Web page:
Monday, February 14, 2011

Gutenberg and Grammar

It's really about punctuation, but "Gutenberg and Punctuation" loses the alliterative effect, so I opted for taking alliterary license this time.

This year my boss gave a Page-A-Day calendar to each of us in our group. The lady next door got a Brevity calendar like the one I had last year, and I got Eats, Shoots & Leaves, which is all about the joys of proper punctuation.

Today, Lynne Truss quotes from the Oxford Companion to English Literature: "There never was a golden age in which the rules for the possesive apostrophe were clear-cut and known, understood and followed by most educated people." I must not be "most educated people."

I already knew, from my days trying to become a romance writer, that printers were responsible for the rule about the period ALWAYS belonging inside the ending quotation marks. The typesetting machines had a doohickey with a period-quote on it but a quote-period doohickey did not exist. Hence, the period always goes inside the quote. Same for the comma.

The last several days of my calendar trace the evolution of the use of the apostrophe, and all of the changes were the result of decisions made by printers.

First, in Shakespearean times, printers started using the apostrophe to substitute for missing letters. That's all the tiny apostrophe did. Possessives were on their own without any special punctuation.

In the 17th Century, printers started using apostrophes for singular possessives. In the 18th Century, printers added them for plural possessives as well.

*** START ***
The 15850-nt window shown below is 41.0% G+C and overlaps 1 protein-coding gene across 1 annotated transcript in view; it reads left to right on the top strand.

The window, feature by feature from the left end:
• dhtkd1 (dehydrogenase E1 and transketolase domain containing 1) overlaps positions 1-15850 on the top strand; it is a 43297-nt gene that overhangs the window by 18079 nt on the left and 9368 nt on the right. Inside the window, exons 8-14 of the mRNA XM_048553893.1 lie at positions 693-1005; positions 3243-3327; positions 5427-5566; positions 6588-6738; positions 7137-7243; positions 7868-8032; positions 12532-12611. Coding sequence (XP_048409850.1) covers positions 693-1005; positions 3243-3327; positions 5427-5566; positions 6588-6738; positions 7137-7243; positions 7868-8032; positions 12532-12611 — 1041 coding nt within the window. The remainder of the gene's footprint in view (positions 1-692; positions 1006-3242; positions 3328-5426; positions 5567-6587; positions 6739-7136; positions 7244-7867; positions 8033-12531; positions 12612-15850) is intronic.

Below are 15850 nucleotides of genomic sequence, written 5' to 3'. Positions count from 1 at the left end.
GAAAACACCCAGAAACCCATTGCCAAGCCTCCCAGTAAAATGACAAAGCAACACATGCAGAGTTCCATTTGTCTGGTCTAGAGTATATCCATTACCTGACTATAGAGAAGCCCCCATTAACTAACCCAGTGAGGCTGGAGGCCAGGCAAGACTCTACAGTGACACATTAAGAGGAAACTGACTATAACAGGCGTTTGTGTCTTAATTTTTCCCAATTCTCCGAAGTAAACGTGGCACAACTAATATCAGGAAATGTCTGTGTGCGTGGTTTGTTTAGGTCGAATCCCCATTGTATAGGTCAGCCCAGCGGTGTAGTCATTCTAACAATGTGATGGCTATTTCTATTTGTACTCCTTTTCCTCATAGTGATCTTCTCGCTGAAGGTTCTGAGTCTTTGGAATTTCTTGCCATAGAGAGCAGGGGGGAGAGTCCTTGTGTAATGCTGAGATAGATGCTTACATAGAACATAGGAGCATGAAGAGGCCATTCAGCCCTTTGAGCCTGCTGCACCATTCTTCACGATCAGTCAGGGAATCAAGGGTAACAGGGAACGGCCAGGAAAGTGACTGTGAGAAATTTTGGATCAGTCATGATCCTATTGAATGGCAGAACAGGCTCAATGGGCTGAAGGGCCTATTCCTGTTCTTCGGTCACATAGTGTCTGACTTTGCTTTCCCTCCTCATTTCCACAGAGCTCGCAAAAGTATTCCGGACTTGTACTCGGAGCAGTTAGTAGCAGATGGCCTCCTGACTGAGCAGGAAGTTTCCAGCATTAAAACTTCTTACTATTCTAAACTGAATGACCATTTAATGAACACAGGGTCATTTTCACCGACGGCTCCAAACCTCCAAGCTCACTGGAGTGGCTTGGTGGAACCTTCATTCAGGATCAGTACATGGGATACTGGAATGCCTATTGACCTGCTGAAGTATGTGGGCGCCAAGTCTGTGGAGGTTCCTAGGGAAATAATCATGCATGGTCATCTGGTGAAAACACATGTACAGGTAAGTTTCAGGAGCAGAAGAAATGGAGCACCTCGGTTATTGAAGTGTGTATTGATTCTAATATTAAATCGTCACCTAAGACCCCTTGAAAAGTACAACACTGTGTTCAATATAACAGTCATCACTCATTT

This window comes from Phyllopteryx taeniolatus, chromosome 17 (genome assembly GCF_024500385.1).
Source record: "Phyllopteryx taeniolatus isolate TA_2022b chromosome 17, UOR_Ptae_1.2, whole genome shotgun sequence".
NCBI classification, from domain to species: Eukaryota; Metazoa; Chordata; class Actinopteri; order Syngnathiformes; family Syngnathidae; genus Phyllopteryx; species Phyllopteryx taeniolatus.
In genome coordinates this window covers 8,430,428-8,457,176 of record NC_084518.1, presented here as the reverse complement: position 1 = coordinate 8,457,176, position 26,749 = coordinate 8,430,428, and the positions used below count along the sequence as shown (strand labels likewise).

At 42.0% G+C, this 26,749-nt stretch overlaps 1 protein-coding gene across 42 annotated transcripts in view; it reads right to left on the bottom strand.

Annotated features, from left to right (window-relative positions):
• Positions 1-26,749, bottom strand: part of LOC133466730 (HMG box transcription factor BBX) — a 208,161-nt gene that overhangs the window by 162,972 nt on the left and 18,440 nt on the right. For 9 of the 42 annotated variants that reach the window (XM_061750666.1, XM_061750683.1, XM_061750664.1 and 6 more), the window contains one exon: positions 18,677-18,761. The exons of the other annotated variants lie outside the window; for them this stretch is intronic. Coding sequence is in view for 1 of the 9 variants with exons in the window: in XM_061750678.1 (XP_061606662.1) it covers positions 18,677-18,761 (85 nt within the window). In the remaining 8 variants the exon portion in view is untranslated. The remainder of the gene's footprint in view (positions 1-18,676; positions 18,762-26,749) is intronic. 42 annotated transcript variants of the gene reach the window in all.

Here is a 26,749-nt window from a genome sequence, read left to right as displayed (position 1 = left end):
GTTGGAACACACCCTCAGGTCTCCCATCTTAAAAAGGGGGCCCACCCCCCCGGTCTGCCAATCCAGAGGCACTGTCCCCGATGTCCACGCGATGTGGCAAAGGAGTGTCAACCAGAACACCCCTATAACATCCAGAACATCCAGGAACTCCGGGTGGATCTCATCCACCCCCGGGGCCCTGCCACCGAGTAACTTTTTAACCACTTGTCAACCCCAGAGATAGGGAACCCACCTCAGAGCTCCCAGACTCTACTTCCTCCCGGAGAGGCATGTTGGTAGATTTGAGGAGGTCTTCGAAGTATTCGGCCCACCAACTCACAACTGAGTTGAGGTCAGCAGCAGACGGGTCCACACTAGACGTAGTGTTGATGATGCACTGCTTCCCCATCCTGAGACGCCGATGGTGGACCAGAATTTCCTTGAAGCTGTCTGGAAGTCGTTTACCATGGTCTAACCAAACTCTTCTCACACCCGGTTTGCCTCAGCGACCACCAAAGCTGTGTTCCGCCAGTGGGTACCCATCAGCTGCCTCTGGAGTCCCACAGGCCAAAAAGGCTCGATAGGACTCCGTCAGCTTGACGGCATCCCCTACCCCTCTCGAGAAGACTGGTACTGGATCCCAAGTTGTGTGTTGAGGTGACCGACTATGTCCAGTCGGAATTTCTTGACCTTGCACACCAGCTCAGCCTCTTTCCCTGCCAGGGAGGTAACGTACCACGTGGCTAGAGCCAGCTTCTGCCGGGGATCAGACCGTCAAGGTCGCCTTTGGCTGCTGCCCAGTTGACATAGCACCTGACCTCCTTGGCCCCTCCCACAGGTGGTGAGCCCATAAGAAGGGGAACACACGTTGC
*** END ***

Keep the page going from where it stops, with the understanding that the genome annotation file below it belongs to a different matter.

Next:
If you've got your eyes open at all, you can see the trend. It's because of Gutenberg the Genius and his Marvelous Invention that we have apostrophes in use today, if only most of us could remember the right way to use them:

1. When letters are missing (gov't).
2. When it's a non-pronoun plural (the girl's dress, but NOT the dress is hers / the girls' dresses, but NOT the dresses are theirs).

And maybe there's a morphing of the language again, because people often choose to use it for plurals of acronyms or numbers (RUS's or 100's) because sometimes it looks funny without the apostrophe. But these haven't become hard-and-fast rules yet. Personally, I'm for using the apostrophe with plural acronyms but not with plural numbers.

Given a little more time, though, I'm guessing the printers will let us know what's correct for sure.

1 comment:

Malott said...

I'm totally confused...


I'm not sure that anything is incorrect anymore... With public education... If you can understand the meaning, it's OK.